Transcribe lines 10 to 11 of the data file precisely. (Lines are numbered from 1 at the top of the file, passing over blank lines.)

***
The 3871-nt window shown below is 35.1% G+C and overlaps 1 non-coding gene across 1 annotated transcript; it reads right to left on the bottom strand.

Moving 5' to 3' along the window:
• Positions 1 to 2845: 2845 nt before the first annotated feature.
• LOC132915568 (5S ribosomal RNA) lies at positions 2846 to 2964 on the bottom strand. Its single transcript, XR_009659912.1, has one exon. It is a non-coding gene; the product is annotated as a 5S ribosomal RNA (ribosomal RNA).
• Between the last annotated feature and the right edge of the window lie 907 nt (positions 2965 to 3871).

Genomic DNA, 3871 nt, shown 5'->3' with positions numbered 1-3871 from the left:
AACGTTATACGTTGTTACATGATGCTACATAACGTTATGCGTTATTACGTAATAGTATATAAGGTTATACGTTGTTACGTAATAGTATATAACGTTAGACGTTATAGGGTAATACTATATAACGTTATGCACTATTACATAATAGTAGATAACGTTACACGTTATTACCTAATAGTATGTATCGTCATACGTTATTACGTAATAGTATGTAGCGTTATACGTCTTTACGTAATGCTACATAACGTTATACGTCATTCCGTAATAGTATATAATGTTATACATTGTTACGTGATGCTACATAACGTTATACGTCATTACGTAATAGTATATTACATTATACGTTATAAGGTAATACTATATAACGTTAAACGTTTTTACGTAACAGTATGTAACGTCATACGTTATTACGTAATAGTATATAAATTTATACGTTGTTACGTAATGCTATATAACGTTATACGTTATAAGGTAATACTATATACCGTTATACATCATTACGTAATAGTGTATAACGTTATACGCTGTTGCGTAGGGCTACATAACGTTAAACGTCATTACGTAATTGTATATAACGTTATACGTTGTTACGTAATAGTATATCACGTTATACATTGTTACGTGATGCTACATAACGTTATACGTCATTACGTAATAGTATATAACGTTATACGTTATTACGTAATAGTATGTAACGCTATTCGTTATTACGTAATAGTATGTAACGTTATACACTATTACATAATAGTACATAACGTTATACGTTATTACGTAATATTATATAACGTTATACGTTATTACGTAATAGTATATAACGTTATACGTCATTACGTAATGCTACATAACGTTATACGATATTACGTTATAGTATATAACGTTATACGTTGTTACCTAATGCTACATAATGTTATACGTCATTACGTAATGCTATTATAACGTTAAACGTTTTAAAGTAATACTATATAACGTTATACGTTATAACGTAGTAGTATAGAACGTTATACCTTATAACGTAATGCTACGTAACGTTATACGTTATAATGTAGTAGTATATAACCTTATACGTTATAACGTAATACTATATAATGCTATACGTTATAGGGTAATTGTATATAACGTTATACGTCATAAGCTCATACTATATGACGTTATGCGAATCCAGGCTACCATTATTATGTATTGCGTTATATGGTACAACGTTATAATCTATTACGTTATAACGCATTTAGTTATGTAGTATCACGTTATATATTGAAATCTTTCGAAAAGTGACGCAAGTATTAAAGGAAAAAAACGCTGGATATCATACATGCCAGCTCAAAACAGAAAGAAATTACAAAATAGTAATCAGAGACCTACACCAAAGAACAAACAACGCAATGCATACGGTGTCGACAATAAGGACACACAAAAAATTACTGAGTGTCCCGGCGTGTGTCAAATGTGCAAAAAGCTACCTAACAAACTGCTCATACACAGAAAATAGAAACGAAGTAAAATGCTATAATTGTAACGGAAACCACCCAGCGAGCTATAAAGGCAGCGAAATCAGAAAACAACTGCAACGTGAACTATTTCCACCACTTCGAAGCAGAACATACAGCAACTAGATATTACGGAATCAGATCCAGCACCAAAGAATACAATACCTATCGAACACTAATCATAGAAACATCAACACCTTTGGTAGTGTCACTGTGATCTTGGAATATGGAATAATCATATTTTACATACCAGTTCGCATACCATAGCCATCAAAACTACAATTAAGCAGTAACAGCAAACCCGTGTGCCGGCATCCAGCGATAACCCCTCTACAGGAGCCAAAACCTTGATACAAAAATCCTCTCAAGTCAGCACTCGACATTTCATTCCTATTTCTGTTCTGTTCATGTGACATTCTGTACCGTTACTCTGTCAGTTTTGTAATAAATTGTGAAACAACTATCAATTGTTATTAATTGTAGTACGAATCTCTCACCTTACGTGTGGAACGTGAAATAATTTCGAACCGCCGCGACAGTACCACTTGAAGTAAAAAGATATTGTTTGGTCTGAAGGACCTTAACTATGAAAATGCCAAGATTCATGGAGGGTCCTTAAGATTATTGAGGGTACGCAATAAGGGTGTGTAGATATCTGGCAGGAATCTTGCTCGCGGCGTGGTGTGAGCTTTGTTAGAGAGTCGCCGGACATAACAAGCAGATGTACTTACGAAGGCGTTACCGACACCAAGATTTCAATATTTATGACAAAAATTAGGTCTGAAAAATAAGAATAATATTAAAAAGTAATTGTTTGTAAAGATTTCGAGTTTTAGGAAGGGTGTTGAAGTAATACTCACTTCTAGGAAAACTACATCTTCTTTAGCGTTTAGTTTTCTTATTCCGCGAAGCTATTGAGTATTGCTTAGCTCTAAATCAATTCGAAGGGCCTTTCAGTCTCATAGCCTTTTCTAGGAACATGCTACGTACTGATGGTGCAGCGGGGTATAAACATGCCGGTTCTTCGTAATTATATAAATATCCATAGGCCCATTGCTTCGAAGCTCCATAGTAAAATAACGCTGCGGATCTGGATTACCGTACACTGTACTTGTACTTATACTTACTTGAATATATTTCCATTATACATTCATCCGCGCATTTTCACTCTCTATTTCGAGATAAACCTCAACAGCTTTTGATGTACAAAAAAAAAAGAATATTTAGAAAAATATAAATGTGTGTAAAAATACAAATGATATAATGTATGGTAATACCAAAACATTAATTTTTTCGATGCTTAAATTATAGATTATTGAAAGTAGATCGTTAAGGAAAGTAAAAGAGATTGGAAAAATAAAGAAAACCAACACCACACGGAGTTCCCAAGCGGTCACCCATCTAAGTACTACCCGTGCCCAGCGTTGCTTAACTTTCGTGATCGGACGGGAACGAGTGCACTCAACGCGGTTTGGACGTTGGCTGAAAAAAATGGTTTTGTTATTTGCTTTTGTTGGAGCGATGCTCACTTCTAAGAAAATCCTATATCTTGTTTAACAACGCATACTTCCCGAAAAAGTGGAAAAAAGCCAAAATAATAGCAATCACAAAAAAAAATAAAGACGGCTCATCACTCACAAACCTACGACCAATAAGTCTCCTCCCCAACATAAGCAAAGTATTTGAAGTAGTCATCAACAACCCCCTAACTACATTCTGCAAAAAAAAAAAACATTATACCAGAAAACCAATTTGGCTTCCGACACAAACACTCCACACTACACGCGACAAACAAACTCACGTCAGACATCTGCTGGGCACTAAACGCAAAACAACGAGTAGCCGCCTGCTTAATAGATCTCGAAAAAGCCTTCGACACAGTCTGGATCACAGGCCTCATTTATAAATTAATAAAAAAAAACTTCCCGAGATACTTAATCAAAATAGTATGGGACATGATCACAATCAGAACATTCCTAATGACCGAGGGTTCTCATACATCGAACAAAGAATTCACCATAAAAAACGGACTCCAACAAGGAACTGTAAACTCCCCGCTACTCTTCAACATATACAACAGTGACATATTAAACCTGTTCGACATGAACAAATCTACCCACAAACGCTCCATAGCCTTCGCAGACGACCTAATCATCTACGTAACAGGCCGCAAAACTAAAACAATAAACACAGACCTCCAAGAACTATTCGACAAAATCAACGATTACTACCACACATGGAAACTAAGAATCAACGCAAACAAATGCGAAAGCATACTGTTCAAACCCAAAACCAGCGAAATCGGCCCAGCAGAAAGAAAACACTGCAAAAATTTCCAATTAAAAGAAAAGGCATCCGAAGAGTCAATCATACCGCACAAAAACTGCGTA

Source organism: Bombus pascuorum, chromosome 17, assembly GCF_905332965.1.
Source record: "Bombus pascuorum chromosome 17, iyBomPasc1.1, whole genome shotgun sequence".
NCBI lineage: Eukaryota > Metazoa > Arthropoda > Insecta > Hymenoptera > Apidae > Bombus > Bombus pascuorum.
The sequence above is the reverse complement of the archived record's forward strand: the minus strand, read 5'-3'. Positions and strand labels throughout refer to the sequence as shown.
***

NCBI lineage: Eukaryota > Metazoa > Arthropoda > Insecta > Hymenoptera > Apidae > Bombus > Bombus pascuorum.
The sequence above is the reverse complement of the archived record's forward strand: the minus strand, read 5'-3'. Positions and strand labels throughout refer to the sequence as shown.